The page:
Every morning, navigating freezing fingers on a broken smart phone, I check what the argument of the day is on twitter.
It’s become extremely polarised of late. Shit’s gone down, columnists have left twitter in a huff, the New Statesman keeps publishing online articles by confused white people who don’t really get it, swathes of feminist activists online have been chastised for ‘infighting’ and ‘silencing’.
I don’t believe in the silencing conversation that’s currently being had on twitter in response to some of the more heated debates. I understand justifiable and righteous anger and how it can change the world, I think it is patronising to chastise that or dismiss it as infighting. I also think that an online culture that encourages us to consider how language constructs truth, marginalise voices and concentrates power is only a good thing.
That being said, I’m less confident about the discussions around very emotive topics on a social network that only allows expression in 140 characters or less. It’s too small a space for big ideas. I think it’s insufficient and stifling to say the least, and am always grateful to those twitter users who use blogs to write up their thoughts in more detail.
Indeed, everything I learnt about my feminist identity I sought out through online resources like The F Word, free easy to read and accessible to those with an internet connection. No, I don’t believe in silencing on twitter, much like I do not believe that it is a place to learn about new perspectives of feminism from. Feminist twitter users across the globe are tweeting their real life experiences and opinions- not their dissertations. None of them owe me an education . Google is my friend. An author once said that ‘in the age of information, ignorance is a choice.’
No, I don’t believe in that understanding of silencing. I do however; believe that we’re all connected by virtue of what we have and what we don’t. That is my understanding of how structural inequality, oppression and privilege works. Women’s oppression doesn’t exist in a vacuum; it exists because men rely on its continuation to perpetuate their comfortable status quo. My ease as a London commuter, jumping on and off buses and darting in and out of train stations, comes at a costly social expense- a transport system that is increasingly inaccessible to many disabled people. Liverpool and Bristol aren’t built up, beautiful cities by chance, they were cities that flourished with wealth during the transatlantic slave trade, exchanging tobacco, rice, rum, and black bodies for cash.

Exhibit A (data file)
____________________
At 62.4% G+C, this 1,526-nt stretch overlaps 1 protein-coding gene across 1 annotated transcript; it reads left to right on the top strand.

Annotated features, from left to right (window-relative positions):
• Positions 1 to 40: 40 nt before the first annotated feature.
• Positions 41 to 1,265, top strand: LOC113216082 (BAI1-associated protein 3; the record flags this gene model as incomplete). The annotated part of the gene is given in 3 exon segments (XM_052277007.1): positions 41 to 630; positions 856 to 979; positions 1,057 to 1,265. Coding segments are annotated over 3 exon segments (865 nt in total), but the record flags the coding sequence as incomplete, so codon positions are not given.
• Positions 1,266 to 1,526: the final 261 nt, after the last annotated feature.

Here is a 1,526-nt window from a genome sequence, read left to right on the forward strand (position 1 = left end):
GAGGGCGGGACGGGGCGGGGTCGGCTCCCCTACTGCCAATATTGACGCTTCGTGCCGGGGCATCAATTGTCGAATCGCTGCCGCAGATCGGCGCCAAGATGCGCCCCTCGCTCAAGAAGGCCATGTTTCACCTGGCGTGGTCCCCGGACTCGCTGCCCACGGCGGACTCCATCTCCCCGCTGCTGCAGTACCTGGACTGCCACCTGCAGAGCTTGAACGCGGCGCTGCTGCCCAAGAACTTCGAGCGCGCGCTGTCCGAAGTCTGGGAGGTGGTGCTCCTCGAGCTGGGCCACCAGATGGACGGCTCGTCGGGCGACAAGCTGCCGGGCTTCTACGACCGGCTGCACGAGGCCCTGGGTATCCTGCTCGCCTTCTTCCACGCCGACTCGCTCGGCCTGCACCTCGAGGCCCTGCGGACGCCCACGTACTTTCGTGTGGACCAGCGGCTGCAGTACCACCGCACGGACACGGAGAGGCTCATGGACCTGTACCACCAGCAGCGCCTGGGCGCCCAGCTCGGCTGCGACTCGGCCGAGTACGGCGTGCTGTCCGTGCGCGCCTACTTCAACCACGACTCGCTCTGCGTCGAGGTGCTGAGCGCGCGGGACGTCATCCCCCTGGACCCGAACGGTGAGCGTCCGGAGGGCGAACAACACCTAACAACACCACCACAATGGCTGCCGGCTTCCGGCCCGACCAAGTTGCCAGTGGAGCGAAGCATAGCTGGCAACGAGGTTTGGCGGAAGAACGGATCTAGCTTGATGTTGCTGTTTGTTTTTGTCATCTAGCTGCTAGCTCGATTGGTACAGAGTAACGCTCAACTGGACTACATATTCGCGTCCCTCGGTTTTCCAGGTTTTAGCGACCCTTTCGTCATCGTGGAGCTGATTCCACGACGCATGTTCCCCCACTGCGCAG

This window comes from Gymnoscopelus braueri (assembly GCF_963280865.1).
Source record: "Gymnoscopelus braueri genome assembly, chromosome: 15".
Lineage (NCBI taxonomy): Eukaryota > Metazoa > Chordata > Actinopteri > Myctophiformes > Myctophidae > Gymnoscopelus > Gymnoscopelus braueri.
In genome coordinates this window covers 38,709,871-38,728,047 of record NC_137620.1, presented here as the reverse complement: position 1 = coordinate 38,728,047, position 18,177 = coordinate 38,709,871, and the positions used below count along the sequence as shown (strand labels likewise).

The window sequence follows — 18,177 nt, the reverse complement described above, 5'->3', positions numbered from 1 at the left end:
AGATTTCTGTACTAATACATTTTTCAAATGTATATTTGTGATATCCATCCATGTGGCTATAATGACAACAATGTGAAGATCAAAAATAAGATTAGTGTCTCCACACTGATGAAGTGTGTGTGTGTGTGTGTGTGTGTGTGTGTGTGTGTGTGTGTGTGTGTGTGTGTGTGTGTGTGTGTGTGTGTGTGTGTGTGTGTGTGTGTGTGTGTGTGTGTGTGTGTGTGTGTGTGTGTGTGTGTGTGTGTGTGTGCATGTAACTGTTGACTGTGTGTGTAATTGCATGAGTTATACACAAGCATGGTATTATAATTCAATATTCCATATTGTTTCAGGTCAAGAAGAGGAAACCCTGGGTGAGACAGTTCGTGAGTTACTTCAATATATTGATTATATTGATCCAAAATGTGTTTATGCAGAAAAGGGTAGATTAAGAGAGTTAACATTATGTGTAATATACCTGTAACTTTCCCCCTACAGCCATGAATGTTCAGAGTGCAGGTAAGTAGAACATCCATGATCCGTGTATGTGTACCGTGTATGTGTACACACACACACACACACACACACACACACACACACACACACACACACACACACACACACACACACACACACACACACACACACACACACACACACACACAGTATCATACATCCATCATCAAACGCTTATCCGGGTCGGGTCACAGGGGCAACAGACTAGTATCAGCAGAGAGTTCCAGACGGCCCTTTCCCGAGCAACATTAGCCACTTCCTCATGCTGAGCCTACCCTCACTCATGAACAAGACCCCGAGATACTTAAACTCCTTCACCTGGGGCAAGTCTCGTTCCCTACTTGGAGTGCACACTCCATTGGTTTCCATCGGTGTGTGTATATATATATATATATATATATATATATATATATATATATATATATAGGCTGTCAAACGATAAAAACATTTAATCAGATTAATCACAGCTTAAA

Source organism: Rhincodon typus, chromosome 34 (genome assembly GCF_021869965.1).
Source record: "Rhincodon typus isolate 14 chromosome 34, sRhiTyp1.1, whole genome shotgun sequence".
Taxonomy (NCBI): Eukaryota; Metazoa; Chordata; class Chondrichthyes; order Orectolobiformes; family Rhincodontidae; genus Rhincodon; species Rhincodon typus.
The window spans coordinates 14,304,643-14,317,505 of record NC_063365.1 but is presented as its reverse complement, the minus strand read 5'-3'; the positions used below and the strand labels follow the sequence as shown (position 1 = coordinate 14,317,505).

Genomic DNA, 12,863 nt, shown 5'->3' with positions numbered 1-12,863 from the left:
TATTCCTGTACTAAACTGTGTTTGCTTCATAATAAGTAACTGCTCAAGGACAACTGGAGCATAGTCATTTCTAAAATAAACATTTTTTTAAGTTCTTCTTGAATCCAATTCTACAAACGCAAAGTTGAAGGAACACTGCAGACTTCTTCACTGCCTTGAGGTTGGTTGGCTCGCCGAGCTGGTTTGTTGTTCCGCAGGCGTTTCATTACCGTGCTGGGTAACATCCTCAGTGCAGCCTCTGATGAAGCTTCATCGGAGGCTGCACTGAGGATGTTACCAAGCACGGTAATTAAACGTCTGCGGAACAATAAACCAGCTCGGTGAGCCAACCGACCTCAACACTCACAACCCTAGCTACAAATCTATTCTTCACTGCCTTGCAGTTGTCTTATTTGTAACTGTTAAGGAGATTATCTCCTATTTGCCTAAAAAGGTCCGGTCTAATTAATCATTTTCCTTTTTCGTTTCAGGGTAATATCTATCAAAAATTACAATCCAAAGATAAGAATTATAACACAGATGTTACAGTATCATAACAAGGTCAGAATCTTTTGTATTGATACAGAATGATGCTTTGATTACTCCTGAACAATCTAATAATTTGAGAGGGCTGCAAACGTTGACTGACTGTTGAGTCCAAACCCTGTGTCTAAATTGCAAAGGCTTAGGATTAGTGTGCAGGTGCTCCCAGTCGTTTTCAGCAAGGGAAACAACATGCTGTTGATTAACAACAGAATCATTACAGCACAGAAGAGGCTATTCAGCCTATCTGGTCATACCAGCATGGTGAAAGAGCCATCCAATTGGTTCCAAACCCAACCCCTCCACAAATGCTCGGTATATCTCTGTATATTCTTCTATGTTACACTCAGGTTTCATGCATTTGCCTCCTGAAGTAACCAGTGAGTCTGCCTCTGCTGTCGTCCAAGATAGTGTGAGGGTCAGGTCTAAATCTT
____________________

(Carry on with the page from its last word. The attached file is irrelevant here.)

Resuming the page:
Liberalism’s tendency to look at injustice in a vacuum without examining privilege (how those who don’t suffer from it are complicit in its perpetuation) is a bankrupt concept. We waste our time when we fail to connect the tragic death of a transgender woman with the fact that cis people positioned as ‘normal’ contributes directly a culture of trans people constantly positioned as ‘abnormal’.
And for those defiant white, cis feminists out there, let me bring it to your level. This is the equivalent of a good man’s complicity in misogyny when he chooses not to speak up against sexism.
Now don’t get me wrong. I’m very aware of the wilful ignorance surrounding these issues that stems from those who are hell bent on defending the status quo. Be that a privilege denying white woman, or a chap who knows that objectification of female flesh is wrong but doesn’t want to fall out with his mates.
But I must be clear that the perceived neutrality of the status quo is actively, institutionally brutal- it is structurally racist, misogynistic, homophobic, transphobic and ableist. I don’t believe that feminism, or the left as a whole, can continue any sort of principled stance against the status quo whilst perpetuating the status quo’s worst features in its own house.
With this stance, I don’t ask for perfection in your politics, but I do ask for perspective- understanding your place in the power structure that governs us all.
Finally- and I’m embarrassed that I have to even slightly indulge in the phenomenon of tone policing- I believe that we must choose our words of attack carefully. I’ve always been more of a Malcolm X kind of person than a Martin Luther King person. (One was radical in his delivery; the other pandered more to the humanity of his oppressors.) However, it can’t be denied that both delivered their messages with razor sharp language that cut through the white supremacy they sought to dismantle.
In any liberation movement, we will face ad hominem, derailing attacks from people who wilfully choose not to listen to the crux of our argument. We’ve seen that repeatedly over the past few months with derailing tactics that seek to delegitimise intersectional arguments- ‘cis is an insult’, ‘intersectionality is educational elitism’. These are retorts that fail to engage with the argument that we’re making: an argument that makes the case for a feminism for all women- one that examines the invisibility of whiteness, the assumed neutrality of cis people.
I believe in being radical in our message and doing it with dignity. We do that shit by staying on message and not giving them anything to chuck at us. I must admit that of late I’ve felt ashamed to call myself feminist because of some of the acts that have been done in the name of it. But I also refuse to abandon the value of feminists organising online, because I remember first questioning the status quo, tapping the word ‘feminism’ into google and finally finding people who think like me. Despite all the shit that’s gone down, I remind myself that what I believe in isn’t the advancement of some, but social justice for all.
Social justice. That’s the backbone of what brought me to the movement, that’s the backbone of my politics, and in feminism, social justice can be reclaimed.